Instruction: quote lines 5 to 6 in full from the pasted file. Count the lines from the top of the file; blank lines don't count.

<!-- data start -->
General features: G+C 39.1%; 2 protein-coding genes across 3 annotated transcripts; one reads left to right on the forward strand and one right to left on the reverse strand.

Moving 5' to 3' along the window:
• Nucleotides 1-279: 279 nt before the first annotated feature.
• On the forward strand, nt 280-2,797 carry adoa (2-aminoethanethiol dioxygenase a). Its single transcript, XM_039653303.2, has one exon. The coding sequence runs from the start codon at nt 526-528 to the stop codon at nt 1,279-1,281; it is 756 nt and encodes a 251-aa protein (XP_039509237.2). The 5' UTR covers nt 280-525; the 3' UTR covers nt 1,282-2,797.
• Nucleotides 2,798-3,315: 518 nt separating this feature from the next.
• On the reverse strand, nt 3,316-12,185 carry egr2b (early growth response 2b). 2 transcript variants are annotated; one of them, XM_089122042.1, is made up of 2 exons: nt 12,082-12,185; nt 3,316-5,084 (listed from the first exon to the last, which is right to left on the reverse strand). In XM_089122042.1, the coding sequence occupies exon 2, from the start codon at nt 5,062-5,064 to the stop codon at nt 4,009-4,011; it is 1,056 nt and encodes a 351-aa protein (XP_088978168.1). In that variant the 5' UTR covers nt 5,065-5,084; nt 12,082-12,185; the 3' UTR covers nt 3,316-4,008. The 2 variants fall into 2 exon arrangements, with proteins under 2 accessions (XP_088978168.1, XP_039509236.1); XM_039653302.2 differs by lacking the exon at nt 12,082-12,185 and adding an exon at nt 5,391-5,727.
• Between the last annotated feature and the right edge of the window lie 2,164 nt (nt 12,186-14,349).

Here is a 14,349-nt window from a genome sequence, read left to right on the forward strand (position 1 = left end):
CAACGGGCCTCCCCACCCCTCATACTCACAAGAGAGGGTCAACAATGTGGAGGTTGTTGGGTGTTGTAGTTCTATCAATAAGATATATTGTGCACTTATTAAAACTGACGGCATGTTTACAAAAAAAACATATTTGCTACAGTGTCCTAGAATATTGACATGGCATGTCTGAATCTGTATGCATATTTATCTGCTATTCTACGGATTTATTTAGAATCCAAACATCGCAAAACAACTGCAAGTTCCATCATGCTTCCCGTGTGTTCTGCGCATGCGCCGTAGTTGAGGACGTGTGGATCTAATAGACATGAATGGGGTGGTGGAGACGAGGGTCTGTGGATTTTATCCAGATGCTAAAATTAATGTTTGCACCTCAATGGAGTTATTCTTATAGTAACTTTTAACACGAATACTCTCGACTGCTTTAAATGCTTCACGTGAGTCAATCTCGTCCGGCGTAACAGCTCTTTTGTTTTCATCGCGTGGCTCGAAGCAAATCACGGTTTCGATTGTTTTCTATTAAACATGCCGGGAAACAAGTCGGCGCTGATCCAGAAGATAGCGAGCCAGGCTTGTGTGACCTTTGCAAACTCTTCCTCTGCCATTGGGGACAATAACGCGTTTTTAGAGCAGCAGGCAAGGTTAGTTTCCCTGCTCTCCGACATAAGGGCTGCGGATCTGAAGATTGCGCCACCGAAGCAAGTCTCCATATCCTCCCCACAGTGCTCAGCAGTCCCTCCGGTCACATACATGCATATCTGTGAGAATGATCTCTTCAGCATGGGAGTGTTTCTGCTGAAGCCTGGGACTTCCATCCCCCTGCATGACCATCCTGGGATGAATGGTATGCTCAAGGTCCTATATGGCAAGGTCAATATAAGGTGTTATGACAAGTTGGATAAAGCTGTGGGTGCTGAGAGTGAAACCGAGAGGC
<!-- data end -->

• Nucleotides 2,798-3,315: 518 nt separating this feature from the next.
• On the reverse strand, nt 3,316-12,185 carry egr2b (early growth response 2b). 2 transcript variants are annotated; one of them, XM_089122042.1, is made up of 2 exons: nt 12,082-12,185; nt 3,316-5,084 (listed from the first exon to the last, which is right to left on the reverse strand). In XM_089122042.1, the coding sequence occupies exon 2, from the start codon at nt 5,062-5,064 to the stop codon at nt 4,009-4,011; it is 1,056 nt and encodes a 351-aa protein (XP_088978168.1). In that variant the 5' UTR covers nt 5,065-5,084; nt 12,082-12,185; the 3' UTR covers nt 3,316-4,008. The 2 variants fall into 2 exon arrangements, with proteins under 2 accessions (XP_088978168.1, XP_039509236.1); XM_039653302.2 differs by lacking the exon at nt 12,082-12,185 and adding an exon at nt 5,391-5,727.